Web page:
About this Cache:
1) The cache can be found at the given coordinates.
2) If you can, please bring along a real stamp and stick it into the logbook along with your entry.
3) The coordinates will bring you to a Rocky Ridge within Heidelberg. You will need to located the container inside the rock wall.
4) The container is locked and you will need to determine the lock combination as depicted below.
The cache container is locked with a three digit combination lock. All the information can be found in the History of mail section below.
Let’s Say the combination is ABC
A = In the XXth century the word mail began to appear as a reference for a bag that contained letters: "bag full of letter". In what year was that (165A).
B = In the 1Bth century the word mail began to appear as a reference for a bag that contained letters: "bag full of letter". In what year was that (165A).
C = In (what year) 199C, did the U.S. Postal Service authorized the first tests of a secure system of sending digital franks via the Internet to be printed out on a PC printer.
The History of Mail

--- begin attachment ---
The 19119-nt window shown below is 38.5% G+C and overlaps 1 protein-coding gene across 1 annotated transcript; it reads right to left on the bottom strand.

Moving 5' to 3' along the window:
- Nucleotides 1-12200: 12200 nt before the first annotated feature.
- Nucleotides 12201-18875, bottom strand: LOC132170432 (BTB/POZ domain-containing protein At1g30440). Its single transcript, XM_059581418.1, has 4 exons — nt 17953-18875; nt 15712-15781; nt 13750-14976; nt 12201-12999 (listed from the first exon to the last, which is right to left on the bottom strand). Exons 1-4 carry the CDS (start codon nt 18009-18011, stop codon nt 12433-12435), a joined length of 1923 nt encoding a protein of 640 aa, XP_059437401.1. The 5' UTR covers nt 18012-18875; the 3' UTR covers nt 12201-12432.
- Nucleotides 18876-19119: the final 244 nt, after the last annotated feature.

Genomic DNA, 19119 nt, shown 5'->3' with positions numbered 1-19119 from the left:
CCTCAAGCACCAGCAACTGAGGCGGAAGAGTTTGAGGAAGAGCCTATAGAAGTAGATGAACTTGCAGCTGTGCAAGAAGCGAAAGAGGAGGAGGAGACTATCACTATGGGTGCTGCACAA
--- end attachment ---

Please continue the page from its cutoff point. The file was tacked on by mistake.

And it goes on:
The word “mail” comes from the Medieval English word male (spelled that way until the 17th century, distinct from male), which was the term used to describe a traveling bag or pack. The French have a similar word, “malle” for a trunk or large box, and “mála” is the Irish for a bag. In the 17th century the word mail began to appear as a reference for a bag that contained letters: "bag full of letter" (1654). Over the next hundred years the word mail began to be applied strictly to the letters themselves, and the sack as the mailbag. In the 19th century the British usually referred to mail as being letters that were being sent abroad (i.e. on a ship), and post as letters that were for localized delivery; in the UK the Royal Mail delivers the post, while in the USA the US Postal Service delivers the mail. The term e-mail (short for "electronic mail") first appeared in 1982. The term snail-mail is a retronym to distinguish it from the quicker e-mail. Various dates have been given for its first uses.